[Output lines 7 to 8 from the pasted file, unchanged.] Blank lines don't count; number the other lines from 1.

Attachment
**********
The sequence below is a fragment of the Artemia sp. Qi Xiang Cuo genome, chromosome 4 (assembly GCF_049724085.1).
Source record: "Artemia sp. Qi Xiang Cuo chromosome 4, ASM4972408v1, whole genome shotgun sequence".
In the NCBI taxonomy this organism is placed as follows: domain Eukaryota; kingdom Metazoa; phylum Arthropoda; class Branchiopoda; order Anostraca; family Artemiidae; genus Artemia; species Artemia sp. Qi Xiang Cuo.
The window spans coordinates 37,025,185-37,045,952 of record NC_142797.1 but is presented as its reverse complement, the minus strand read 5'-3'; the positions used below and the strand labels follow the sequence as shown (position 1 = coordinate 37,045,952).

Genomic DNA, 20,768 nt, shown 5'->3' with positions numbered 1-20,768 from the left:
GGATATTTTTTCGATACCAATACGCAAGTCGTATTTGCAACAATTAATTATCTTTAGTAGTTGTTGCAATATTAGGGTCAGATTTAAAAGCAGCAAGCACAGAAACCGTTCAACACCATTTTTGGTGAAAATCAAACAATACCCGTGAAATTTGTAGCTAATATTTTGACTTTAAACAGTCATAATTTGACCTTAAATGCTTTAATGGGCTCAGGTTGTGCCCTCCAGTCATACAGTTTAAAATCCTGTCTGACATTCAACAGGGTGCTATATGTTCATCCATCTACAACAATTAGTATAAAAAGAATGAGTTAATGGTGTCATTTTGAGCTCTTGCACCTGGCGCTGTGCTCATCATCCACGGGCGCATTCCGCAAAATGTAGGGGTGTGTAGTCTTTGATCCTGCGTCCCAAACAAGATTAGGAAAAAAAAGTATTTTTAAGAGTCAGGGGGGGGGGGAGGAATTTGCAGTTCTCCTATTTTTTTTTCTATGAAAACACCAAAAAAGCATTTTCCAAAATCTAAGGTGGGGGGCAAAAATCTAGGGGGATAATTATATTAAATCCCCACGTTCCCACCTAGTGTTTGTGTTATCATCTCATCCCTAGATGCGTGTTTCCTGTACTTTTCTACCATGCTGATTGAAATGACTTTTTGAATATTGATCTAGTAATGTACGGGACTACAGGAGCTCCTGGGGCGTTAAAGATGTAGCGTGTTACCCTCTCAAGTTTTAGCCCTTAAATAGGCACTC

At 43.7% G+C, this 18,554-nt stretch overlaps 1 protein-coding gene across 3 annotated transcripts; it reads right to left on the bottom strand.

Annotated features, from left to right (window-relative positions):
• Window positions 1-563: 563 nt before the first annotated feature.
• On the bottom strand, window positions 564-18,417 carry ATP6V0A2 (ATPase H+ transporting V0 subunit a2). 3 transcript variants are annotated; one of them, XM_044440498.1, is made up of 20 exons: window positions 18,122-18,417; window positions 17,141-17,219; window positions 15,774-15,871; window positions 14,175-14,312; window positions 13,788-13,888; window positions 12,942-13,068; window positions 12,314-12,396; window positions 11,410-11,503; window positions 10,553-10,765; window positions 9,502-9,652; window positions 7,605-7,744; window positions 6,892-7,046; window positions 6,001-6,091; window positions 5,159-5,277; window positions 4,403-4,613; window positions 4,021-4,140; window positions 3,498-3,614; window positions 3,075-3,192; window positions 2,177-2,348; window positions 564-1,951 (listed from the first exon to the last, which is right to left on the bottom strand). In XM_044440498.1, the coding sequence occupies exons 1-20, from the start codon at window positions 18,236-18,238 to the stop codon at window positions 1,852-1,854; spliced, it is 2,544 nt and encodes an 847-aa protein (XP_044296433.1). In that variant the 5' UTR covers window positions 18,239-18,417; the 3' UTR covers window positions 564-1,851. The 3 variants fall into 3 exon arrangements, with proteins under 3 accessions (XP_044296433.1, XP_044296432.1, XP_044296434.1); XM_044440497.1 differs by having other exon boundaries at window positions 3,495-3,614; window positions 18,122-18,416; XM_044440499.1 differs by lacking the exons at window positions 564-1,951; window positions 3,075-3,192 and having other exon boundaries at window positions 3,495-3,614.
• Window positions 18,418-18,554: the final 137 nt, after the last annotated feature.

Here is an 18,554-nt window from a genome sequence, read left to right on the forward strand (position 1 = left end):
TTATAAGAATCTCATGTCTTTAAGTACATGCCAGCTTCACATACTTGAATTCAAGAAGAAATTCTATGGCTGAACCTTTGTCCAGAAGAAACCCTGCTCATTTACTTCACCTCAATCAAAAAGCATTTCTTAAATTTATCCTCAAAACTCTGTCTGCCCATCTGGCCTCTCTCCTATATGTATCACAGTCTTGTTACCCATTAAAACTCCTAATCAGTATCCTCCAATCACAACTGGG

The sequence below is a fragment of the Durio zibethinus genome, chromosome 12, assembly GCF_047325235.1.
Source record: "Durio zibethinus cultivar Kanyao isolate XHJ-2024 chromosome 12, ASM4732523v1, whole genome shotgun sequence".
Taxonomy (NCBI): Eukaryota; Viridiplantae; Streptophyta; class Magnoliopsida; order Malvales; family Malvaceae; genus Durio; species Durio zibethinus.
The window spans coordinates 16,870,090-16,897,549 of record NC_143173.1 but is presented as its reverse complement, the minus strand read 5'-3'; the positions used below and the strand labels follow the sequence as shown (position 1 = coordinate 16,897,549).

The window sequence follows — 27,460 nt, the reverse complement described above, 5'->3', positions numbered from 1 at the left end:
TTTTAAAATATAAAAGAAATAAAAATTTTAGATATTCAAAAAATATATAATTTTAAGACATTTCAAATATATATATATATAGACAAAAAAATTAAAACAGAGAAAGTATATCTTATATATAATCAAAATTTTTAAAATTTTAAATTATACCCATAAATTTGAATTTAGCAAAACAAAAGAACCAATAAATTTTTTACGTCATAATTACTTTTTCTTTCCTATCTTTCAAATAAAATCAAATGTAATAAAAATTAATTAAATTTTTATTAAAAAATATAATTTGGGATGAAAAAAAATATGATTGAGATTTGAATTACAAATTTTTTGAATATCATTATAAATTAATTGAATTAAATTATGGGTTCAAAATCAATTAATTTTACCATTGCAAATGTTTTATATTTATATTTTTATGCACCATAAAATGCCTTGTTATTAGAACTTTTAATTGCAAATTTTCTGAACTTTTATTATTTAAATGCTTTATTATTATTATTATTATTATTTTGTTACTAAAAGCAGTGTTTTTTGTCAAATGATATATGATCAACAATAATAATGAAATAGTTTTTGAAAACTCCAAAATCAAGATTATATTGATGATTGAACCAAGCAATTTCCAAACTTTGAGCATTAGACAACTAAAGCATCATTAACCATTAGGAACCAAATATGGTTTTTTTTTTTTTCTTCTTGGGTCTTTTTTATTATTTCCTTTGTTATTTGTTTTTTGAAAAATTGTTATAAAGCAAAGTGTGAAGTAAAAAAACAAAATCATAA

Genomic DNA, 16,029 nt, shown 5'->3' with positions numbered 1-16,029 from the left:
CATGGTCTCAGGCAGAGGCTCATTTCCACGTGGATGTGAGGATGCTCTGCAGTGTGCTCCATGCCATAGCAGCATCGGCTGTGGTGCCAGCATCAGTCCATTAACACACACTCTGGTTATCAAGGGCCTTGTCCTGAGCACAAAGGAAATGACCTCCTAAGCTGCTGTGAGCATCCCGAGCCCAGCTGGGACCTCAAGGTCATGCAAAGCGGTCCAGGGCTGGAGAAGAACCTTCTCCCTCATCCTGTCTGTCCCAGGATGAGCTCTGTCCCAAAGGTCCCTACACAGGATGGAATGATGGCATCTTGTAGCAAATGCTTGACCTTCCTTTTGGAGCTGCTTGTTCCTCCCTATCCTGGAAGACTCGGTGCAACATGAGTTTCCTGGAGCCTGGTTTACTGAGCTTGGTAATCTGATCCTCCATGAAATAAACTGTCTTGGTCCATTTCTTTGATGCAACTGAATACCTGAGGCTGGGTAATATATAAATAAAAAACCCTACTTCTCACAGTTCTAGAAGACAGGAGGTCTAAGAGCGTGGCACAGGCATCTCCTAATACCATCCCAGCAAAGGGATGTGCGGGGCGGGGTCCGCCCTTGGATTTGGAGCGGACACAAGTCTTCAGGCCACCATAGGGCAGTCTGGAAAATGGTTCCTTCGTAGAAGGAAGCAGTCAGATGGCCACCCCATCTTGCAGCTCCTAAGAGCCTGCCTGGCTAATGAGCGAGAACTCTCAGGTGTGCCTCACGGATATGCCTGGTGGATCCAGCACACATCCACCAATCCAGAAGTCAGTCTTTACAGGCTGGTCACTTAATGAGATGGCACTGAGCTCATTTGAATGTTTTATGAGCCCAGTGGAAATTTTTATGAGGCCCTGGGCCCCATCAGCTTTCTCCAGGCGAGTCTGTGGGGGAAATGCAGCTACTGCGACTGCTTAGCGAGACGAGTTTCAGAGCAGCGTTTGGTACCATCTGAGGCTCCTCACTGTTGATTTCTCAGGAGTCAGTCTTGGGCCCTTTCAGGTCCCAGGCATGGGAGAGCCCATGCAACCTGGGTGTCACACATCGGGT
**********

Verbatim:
At 43.7% G+C, this 18,554-nt stretch overlaps 1 protein-coding gene across 3 annotated transcripts; it reads right to left on the bottom strand.

Annotated features, from left to right (window-relative positions):